There are over 300 BIDs in the UK, with continued annual growth, suggesting an increasing benefit to the local business communities where BIDs are operating. There are currently c50 BIDs at a development stage, double that at the same time in 2018 further confirming their increasing popularity, not just amongst the business community but within the public and third sectors given the significant reductions in public funding over the past 5-10 years.
A successful BID has to have 'buy-in' from the majority of those who will finance it – both for a successful vote and also to ensure the partnership evolves in a positive environment.
A BID seeks to provide greater strategic context for business, galvanize the business community, statutory authorities and wider stakeholders behind a common vision for the district and generate an enhanced income stream which would benefit the whole area in terms of service provision. It would provide the business community with an ability to influence and help shape the future.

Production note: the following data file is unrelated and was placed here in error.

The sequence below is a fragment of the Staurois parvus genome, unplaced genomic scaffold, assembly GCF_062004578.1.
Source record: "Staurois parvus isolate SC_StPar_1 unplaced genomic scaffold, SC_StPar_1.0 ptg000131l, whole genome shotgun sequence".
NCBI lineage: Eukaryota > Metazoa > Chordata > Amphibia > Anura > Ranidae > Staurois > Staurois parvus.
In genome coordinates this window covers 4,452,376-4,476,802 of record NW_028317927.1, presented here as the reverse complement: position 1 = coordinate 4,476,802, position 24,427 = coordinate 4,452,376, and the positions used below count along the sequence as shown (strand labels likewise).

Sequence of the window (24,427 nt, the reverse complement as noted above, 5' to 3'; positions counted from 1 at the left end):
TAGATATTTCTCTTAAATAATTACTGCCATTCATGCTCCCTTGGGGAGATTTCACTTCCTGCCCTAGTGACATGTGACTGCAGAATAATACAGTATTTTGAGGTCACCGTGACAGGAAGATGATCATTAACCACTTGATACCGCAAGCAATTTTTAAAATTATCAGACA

Governed by Government legislation and regulations, BIDs are statutorily established once voted for by the majority of businesses in an area and have a maximum term of five years before returning to their electorate for renewal. Once a majority vote had been achieved, a BID levy becomes mandatory on all defined ratepayers.
The ballot needs to satisfy two tests – a majority in number of those voting and a majority in proportion of rateable value of those voting. The BID levy can only come into effect if these two tests are met. The BID levy is then applicable to all eligible businesses. All eligible businesses in a proposed BID area are entitled to one vote per hereditament. Some businesses occupying more than one hereditament within the area may therefore be entitled to more than one vote.
To ensure neutrality, the BID ballot is administered by the Council Returning Officer and their electoral services staff. It is arranged in line with rules set out in the BID regulations (2004) as approved by Parliament.